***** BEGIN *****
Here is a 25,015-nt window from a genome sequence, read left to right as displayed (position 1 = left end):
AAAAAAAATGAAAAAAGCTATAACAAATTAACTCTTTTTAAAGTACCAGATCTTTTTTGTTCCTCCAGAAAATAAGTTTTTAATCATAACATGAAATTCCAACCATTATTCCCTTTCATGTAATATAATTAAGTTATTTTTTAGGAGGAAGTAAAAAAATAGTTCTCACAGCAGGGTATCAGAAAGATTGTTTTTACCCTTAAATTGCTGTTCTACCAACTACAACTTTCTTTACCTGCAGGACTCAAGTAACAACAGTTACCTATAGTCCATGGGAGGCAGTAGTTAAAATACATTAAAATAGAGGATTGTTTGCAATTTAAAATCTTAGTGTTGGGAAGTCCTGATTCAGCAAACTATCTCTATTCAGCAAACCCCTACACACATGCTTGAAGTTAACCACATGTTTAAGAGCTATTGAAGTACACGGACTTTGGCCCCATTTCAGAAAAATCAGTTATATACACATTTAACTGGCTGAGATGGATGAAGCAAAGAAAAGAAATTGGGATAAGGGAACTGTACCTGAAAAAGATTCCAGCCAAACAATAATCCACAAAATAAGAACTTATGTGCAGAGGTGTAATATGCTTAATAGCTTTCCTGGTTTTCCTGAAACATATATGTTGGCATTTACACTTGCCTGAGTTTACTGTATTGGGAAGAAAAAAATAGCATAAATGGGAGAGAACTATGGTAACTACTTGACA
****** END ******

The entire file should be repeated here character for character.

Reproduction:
Here is a 25,015-nt window from a genome sequence, read left to right as displayed (position 1 = left end):
AAAAAAAATGAAAAAAGCTATAACAAATTAACTCTTTTTAAAGTACCAGATCTTTTTTGTTCCTCCAGAAAATAAGTTTTTAATCATAACATGAAATTCCAACCATTATTCCCTTTCATGTAATATAATTAAGTTATTTTTTAGGAGGAAGTAAAAAAATAGTTCTCACAGCAGGGTATCAGAAAGATTGTTTTTACCCTTAAATTGCTGTTCTACCAACTACAACTTTCTTTACCTGCAGGACTCAAGTAACAACAGTTACCTATAGTCCATGGGAGGCAGTAGTTAAAATACATTAAAATAGAGGATTGTTTGCAATTTAAAATCTTAGTGTTGGGAAGTCCTGATTCAGCAAACTATCTCTATTCAGCAAACCCCTACACACATGCTTGAAGTTAACCACATGTTTAAGAGCTATTGAAGTACACGGACTTTGGCCCCATTTCAGAAAAATCAGTTATATACACATTTAACTGGCTGAGATGGATGAAGCAAAGAAAAGAAATTGGGATAAGGGAACTGTACCTGAAAAAGATTCCAGCCAAACAATAATCCACAAAATAAGAACTTATGTGCAGAGGTGTAATATGCTTAATAGCTTTCCTGGTTTTCCTGAAACATATATGTTGGCATTTACACTTGCCTGAGTTTACTGTATTGGGAAGAAAAAAATAGCATAAATGGGAGAGAACTATGGTAACTACTTGACA